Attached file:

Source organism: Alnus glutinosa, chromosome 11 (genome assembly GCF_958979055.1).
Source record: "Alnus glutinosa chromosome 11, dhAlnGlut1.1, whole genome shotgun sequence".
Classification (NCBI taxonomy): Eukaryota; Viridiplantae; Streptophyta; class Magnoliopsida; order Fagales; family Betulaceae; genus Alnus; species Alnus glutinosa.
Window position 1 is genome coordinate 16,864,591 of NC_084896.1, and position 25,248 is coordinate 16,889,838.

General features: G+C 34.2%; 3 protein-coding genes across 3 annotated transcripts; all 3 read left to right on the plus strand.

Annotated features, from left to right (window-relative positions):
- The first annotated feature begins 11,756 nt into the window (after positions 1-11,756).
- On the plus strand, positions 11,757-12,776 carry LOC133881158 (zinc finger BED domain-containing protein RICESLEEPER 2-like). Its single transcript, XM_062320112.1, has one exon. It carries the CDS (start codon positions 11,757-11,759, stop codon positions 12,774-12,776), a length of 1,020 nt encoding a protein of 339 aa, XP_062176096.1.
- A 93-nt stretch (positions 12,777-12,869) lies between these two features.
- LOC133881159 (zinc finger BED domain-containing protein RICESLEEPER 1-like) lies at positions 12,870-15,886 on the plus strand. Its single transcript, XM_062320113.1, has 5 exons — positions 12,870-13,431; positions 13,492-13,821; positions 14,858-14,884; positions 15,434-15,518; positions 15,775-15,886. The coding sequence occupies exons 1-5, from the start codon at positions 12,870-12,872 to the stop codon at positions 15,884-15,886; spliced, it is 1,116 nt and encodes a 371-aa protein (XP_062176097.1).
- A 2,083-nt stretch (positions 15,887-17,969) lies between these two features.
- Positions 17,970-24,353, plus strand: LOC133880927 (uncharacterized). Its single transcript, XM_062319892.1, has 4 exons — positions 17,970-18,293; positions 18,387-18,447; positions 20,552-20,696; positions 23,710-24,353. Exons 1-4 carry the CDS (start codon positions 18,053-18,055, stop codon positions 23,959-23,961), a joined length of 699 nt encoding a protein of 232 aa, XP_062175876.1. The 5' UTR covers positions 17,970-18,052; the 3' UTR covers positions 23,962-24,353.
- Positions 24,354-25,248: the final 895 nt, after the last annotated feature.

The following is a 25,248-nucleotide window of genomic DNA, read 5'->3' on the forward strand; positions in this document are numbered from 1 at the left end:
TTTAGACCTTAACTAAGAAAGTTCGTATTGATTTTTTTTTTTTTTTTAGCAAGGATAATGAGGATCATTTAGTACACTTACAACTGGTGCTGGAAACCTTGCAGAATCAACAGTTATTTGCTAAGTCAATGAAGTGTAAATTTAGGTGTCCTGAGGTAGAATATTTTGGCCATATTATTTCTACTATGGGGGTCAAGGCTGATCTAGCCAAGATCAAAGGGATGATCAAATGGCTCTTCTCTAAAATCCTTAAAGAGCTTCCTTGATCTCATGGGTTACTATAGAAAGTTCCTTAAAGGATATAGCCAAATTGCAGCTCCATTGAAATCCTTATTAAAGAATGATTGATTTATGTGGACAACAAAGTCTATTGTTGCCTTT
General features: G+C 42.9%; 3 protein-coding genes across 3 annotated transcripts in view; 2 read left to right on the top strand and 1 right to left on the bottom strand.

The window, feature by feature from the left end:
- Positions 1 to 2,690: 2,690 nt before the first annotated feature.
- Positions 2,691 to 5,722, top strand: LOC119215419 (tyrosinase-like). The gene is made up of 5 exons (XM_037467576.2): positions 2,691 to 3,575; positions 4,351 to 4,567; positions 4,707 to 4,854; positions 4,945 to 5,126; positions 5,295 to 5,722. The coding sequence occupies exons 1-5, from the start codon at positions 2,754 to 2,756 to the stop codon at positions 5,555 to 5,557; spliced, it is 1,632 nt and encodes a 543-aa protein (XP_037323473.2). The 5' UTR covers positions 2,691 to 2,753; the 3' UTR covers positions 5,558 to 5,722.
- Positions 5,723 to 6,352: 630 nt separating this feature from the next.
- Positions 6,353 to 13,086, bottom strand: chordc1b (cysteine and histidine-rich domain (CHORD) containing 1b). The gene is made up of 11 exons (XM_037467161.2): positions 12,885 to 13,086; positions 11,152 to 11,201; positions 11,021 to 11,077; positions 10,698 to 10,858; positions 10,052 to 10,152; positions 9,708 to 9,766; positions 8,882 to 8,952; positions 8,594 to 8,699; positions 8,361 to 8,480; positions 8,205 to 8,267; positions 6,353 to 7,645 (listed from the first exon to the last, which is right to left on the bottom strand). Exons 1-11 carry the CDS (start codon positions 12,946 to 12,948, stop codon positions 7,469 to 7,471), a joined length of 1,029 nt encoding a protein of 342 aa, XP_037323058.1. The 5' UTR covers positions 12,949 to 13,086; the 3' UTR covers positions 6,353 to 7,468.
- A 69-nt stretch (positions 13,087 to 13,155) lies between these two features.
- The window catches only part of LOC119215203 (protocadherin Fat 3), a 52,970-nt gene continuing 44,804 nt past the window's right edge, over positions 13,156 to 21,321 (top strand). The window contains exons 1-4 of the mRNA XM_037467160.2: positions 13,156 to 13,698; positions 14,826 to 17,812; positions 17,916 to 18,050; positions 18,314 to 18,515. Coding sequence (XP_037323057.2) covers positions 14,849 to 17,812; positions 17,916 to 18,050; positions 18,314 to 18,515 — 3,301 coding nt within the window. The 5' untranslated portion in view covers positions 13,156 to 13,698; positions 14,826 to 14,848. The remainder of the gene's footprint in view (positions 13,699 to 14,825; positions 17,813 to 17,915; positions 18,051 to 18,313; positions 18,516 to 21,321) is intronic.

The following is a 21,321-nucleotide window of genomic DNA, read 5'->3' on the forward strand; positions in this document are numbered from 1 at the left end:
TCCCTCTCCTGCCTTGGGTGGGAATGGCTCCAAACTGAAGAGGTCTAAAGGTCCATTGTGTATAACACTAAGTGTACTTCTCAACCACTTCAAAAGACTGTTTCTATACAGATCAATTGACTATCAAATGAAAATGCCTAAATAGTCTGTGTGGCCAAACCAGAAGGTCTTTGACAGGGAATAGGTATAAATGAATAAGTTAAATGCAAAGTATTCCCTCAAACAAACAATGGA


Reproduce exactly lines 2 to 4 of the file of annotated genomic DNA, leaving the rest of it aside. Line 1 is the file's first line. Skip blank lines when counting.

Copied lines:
Source record: "Alnus glutinosa chromosome 11, dhAlnGlut1.1, whole genome shotgun sequence".
Classification (NCBI taxonomy): Eukaryota; Viridiplantae; Streptophyta; class Magnoliopsida; order Fagales; family Betulaceae; genus Alnus; species Alnus glutinosa.
Window position 1 is genome coordinate 16,864,591 of NC_084896.1, and position 25,248 is coordinate 16,889,838.